After two years of organizing art salons in their home, in 2011 Cosimo Ricatto and Hanneke Huisman opened their art gallery in an old garage on the Kostverlorenkade in Amsterdam. I designed the website, wordmark, and window lettering. The website has a responsive design for smartphone, tablet and desktop.
A visual artist from Amsterdam, Iris Kensmil imagines the role of black people in Western history. The brief for her website called to isolate single works in her portfolio. The website allows visitors to filter the archive without creating new visual combinations—that often distract the visual power of a singular item. You could call this ‘Curating the Singular’.
The solution uses archive templates that do not show the image. One is a simple list, the other a grid with works represented by empty boxes. The image is visible only when the mouse enters the box. A click leads the viewer to the full representation of the work with a caption.
Both templates can be filtered by choosing the type of work: painting, drawing, installation, print, etcetera. The list template is also used for the Resume.
The detail view adapts based on the content: image only with a caption in Work, text only like in Reviews, or both in Exhibitions. Texts can have a carousel of images on top. The layout adapts across devices, and interactions also work on touch displays.
A teaser one page responsive website for the annual report of Woonbron – a large housing corporation from the Netherlands. The page gives an overview of the core annual statistics. An interactive infographic shows housing properties divided by type in the five main regions. The central text contains four interviews with stakeholders. PDF versions of the printed reports can be viewed in a digital reader. I applied several one page website techniques: among them CSS animation, an anchor-based top menu, smooth scrolling. The website is typeset in an embedded version of TheSans by LucasFonts.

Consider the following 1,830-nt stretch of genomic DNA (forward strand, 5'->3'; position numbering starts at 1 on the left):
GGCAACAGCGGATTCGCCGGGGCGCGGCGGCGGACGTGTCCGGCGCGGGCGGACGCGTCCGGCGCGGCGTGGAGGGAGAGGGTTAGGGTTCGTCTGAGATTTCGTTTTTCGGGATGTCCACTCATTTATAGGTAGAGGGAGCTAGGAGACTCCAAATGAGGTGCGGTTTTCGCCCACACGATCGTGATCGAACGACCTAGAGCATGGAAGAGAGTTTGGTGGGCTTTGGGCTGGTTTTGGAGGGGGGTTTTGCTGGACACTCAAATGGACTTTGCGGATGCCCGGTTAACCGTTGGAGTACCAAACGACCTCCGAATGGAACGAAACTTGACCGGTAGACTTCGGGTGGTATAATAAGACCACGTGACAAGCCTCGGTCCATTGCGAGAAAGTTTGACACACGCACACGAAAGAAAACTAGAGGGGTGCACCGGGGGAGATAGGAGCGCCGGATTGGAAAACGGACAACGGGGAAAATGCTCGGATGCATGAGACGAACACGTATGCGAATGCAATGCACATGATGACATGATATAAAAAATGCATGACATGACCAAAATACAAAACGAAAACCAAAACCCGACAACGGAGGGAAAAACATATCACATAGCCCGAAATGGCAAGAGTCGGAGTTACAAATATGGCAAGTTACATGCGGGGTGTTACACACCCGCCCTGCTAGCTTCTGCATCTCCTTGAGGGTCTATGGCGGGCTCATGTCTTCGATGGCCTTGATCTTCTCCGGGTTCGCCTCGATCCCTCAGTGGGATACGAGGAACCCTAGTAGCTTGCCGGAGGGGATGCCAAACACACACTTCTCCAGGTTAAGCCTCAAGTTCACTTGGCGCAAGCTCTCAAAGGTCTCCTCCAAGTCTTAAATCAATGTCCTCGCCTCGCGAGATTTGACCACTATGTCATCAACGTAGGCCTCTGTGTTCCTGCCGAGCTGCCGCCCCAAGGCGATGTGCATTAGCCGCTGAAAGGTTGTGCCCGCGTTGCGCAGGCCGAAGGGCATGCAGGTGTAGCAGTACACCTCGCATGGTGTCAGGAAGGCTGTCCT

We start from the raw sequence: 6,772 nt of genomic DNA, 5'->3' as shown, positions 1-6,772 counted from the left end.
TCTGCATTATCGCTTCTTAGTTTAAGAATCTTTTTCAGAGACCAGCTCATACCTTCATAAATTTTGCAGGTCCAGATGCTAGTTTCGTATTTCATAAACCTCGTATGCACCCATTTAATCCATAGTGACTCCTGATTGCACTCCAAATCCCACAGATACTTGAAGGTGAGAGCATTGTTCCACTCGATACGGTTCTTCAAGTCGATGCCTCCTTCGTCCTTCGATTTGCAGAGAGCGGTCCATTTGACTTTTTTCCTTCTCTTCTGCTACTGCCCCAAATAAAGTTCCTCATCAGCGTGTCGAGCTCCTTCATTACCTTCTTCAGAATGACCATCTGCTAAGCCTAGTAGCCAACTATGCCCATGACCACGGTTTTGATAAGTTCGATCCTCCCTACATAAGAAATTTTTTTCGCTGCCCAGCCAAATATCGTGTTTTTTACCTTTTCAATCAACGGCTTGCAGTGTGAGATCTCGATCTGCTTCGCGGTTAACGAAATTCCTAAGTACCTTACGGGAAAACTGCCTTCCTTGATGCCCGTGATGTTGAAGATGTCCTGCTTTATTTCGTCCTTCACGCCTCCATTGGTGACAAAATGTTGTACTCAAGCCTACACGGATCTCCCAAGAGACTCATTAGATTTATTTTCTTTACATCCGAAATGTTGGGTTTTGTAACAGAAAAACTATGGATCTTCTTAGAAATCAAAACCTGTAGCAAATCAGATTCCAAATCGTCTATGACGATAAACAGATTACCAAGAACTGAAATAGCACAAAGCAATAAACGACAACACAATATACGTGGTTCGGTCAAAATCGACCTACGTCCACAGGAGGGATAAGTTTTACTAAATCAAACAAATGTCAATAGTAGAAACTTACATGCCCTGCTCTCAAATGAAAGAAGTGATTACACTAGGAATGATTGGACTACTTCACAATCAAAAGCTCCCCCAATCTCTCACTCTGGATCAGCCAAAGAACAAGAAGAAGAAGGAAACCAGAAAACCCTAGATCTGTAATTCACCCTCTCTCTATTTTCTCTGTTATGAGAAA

Cascade is a corporate design agency in Amsterdam. While I worked there I designed several iterations of the website. The current version has a responsive front end for smartphone, tablet and desktop. We used a Mobile First strategy for this, and were able to improve on the desktop version by focusing on the essentials.
We started with the main content of the site: the project portfolio. For the smartphone we chose an image carousel to encourage swiping.
The mobile pattern we used improved the desktop version. Tests showed that users found it a more intuitive solution than the lightbox pattern we used previously. A collapsible menu for the smartphone and tablet versions keeps the main emphasis on the content.
As a theatre/co-production platform Het Veem Theater supports young international performance makers in developing their work. The design for the website references their discours based practice through a predominantly textual interface. Central to that is the programming, which consists of regular performances and festivals, but also special multi day events and a production archive. We designed the templates for this in several iterations. As a result usability for visitors was increased, while the staff was served by a bespoke WordPress theme utilising several custom post types and fields.
Tracing the Mother Key honors the beauty of the homeless face. Spending almost a year with homeless people who live in an Amsterdam Salvation Army shelter project called Domus, Emily Kocken made portraits in her studio in the same high-rise. Building up a relationship of trust, a group of regular models developed, who actually invited her more and more into their rooms.
2010 Design Photo book, 20x25cm, 120 pages
Hardcover with dust jacket
Photography and text: Emily Kocken
Hollandia is a historic warehouse and rice mill in the Dutch Zaanstreek, which today is used as an office space. The website provides information about its history and shows many images of the characteristic building.